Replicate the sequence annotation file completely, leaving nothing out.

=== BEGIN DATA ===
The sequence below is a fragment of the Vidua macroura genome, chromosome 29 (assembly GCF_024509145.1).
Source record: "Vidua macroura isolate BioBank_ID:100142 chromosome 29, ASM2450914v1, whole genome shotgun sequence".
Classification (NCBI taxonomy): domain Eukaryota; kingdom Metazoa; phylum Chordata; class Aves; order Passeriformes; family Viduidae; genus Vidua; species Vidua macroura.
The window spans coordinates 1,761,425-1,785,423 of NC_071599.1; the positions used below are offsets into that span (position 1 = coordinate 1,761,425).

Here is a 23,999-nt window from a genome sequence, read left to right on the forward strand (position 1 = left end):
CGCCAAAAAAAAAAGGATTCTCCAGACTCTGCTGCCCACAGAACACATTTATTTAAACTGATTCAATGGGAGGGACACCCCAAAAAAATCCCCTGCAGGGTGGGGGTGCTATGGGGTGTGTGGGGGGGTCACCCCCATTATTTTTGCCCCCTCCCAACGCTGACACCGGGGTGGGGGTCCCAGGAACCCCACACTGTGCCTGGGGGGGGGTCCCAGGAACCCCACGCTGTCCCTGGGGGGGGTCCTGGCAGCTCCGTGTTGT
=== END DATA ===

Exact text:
The sequence below is a fragment of the Vidua macroura genome, chromosome 29 (assembly GCF_024509145.1).
Source record: "Vidua macroura isolate BioBank_ID:100142 chromosome 29, ASM2450914v1, whole genome shotgun sequence".
Classification (NCBI taxonomy): domain Eukaryota; kingdom Metazoa; phylum Chordata; class Aves; order Passeriformes; family Viduidae; genus Vidua; species Vidua macroura.
The window spans coordinates 1,761,425-1,785,423 of NC_071599.1; the positions used below are offsets into that span (position 1 = coordinate 1,761,425).

Here is a 23,999-nt window from a genome sequence, read left to right on the forward strand (position 1 = left end):
CGCCAAAAAAAAAAGGATTCTCCAGACTCTGCTGCCCACAGAACACATTTATTTAAACTGATTCAATGGGAGGGACACCCCAAAAAAATCCCCTGCAGGGTGGGGGTGCTATGGGGTGTGTGGGGGGGTCACCCCCATTATTTTTGCCCCCTCCCAACGCTGACACCGGGGTGGGGGTCCCAGGAACCCCACACTGTGCCTGGGGGGGGGTCCCAGGAACCCCACGCTGTCCCTGGGGGGGGTCCTGGCAGCTCCGTGTTGT